COVID Infection, Vaccination Linked to Heart Condition
Smidt Heart Institute Researchers Show the Risk of Developing Postural Orthostatic Tachycardia Syndrome, or POTS, Is Five Times Higher After COVID-19 Than After Vaccination
Investigators from the Smidt Heart Institute at Cedars-Sinai validated the link between a debilitating heart condition and COVID-19 and, to a lesser extent, a novel link between the same condition and COVID-19 vaccination.
Their findings, published in the peer-reviewed journal Nature Cardiovascular Research, suggest that a small percentage of patients vaccinated against COVID-19 may develop postural orthostatic tachycardia syndrome, or POTS. The investigators also found that those diagnosed with COVID-19 are five times more likely to develop the same cardiac condition after infection than after vaccination, emphasizing the importance of the vaccine.
“The main message here is that while we see a potential link between COVID-19 vaccination and POTS, preventing COVID-19 through vaccination is still the best way to reduce your risk of developing POTS,” said Alan C. Kwan, MD, first and corresponding author of the study and a cardiovascular specialist at Cedars-Sinai.
Postural orthostatic tachycardia syndrome is a nervous system-related condition that most commonly affects young women of childbearing age. The most identifiable POTS symptom is a rapid increase in the heartbeat of more than 30 beats per minute, or a heart rate that exceeds 120 beats per minute, within 10 minutes of standing.
Other symptoms include fainting, dizziness and fatigue, although some patients with severe disease may also experience migraine, increased urination, sweaty extremities, anxiety, and tremor.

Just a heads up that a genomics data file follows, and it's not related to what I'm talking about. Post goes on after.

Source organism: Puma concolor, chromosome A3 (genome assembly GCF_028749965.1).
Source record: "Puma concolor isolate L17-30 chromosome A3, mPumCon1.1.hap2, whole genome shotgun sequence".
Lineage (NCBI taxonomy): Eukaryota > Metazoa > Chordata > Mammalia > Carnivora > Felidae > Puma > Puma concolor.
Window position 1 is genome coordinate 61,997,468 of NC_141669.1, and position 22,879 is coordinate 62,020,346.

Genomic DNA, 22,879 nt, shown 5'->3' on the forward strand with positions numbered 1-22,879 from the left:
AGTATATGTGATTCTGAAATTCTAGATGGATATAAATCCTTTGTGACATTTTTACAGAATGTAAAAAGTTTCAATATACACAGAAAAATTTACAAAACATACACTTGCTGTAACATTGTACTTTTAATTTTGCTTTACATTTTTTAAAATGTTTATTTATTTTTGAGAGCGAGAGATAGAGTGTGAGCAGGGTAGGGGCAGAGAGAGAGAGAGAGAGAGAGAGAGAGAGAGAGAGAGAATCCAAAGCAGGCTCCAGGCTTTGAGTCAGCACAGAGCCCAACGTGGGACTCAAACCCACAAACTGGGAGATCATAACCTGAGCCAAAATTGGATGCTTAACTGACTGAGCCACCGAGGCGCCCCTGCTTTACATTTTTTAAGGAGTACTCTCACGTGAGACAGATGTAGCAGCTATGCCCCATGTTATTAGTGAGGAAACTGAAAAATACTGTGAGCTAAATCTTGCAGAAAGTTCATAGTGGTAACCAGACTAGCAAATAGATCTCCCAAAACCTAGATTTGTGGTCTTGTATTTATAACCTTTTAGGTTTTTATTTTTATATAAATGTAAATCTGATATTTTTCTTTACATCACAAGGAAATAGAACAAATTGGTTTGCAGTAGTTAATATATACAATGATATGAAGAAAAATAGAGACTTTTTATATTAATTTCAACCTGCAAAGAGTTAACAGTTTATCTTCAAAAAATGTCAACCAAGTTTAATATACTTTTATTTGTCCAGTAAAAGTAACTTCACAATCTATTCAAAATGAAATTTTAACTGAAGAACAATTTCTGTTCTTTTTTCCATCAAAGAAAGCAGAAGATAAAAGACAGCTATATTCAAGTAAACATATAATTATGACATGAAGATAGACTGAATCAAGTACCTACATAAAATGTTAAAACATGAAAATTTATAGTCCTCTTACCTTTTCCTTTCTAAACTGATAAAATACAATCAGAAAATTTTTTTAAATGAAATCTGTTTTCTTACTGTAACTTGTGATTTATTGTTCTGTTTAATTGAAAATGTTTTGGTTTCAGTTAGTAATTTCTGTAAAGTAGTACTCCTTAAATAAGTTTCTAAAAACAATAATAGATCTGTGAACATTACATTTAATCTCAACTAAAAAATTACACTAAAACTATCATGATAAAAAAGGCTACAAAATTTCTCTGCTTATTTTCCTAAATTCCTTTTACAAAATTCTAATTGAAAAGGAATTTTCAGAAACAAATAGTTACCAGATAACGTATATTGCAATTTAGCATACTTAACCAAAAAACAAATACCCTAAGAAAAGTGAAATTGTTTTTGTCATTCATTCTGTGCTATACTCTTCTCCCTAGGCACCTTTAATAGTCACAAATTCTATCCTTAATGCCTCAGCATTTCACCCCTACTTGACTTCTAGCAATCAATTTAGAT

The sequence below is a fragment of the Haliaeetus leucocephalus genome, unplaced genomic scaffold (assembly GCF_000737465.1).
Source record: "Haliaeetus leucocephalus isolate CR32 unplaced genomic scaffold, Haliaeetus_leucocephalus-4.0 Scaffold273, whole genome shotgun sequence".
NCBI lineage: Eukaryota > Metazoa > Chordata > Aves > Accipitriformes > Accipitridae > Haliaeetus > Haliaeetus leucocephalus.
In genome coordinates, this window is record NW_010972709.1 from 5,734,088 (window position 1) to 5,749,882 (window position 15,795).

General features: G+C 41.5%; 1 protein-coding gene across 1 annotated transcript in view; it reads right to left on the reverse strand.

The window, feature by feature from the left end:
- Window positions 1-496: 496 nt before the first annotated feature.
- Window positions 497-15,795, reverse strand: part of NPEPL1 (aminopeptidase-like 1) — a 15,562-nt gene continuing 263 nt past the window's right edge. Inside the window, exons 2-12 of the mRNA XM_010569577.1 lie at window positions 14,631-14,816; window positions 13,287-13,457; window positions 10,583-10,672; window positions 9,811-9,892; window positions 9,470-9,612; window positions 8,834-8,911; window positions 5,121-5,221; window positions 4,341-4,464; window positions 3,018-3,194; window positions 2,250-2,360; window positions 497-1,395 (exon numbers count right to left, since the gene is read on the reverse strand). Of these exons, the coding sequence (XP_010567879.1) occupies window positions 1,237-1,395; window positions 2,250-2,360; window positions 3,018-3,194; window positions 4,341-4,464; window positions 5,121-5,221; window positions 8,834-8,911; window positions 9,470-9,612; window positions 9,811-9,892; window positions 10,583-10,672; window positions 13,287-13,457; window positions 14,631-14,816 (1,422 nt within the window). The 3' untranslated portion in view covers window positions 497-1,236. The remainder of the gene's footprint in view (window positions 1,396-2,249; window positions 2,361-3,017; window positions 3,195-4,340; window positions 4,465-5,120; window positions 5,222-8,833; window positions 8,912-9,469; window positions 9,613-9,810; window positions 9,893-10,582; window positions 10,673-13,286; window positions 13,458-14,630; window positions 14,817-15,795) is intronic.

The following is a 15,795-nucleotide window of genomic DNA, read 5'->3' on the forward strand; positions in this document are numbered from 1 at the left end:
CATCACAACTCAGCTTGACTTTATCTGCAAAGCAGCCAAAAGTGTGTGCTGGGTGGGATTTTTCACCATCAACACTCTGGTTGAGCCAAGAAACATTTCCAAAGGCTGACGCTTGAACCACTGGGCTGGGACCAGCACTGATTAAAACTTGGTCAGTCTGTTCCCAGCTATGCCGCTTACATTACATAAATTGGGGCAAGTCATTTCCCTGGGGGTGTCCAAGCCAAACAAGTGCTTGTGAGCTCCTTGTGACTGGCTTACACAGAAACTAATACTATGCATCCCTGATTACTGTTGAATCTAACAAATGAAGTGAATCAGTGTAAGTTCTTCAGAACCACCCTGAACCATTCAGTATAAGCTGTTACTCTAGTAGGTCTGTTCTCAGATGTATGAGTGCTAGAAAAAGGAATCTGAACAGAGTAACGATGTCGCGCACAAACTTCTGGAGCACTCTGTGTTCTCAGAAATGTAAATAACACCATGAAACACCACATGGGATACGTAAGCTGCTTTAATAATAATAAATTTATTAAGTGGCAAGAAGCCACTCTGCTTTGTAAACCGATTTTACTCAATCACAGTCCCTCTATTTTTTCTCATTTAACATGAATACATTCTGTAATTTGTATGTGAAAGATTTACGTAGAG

To validate their findings, study authors used data from 284,592 vaccinated patients treated within the broader Cedars-Sinai Health System between the years 2020 and 2022, as well as 12,460 Cedars-Sinai patients with COVID-19.
“From this analysis, we found that the odds of developing POTS are higher 90 days after vaccine exposure than the 90 days prior to exposure,” said Kwan. “We also found that the relative odds of POTS were higher than would be explained by increases in visits to physicians after vaccination or infection.”
Kwan emphasizes that despite this finding, the rates of POTS after vaccination were much lower than rates of new POTS diagnosis after COVID-19.
“This knowledge identifies a possible—yet still relatively slim—association between COVID-19 vaccination and POTS,” said Kwan.
Many patients—especially those who developed POTS prior to the COVID-19 pandemic—spent years trying to get properly diagnosed. This is because many healthcare providers are unfamiliar with the disease and its symptoms, which often can be incorrectly attributed to chronic fatigue syndrome or other conditions. However, COVID-19 has expanded the medical field’s understanding of POTS.
“In an unexpected but important way, the COVID-19 pandemic brought a great deal of awareness to POTS—both to patients and providers,” said Peng-Sheng Chen, MD, an expert on the condition who leads one of only a few POTS specialty clinics in the nation. “Given a broader understanding of the disease, many patients can be diagnosed more quickly permitting earlier interventions that can greatly improve their symptoms.”
Many effective interventions involve lifestyle modifications, Chen says, include avoiding triggers such as prolonged standing, extreme heat, extreme cold and alcoholic beverages. Additional recommended measures may include eating a high-sodium diet and wearing abdominal or lower body compression garments. Certain medical therapies can also be considered.
Patients treated for POTS at the Smidt Heart Institute often are encouraged to join the cardiac rehabilitation program, which aims to strengthen the body and heart.
While the Nature Cardiovascular Research study sheds an important light on vaccinations and POTS, researchers say it has its limitations. The hope, however, is this new knowledge will help improve conversations around COVID-19 and vaccines.
“We recognize as clinicians that side effects from vaccines can vary in type and severity, even if still uncommon overall. We hope that clearer data and improved understanding will eventually enhance medical trust and quality of care as well as communications around vaccines,” said Kwan. “Ultimately, our goal is to optimize vaccine uptake.”
Read more from the Cedars-Sinai Blog: Faces of Cedars-Sinai: Dr. Alan Kwan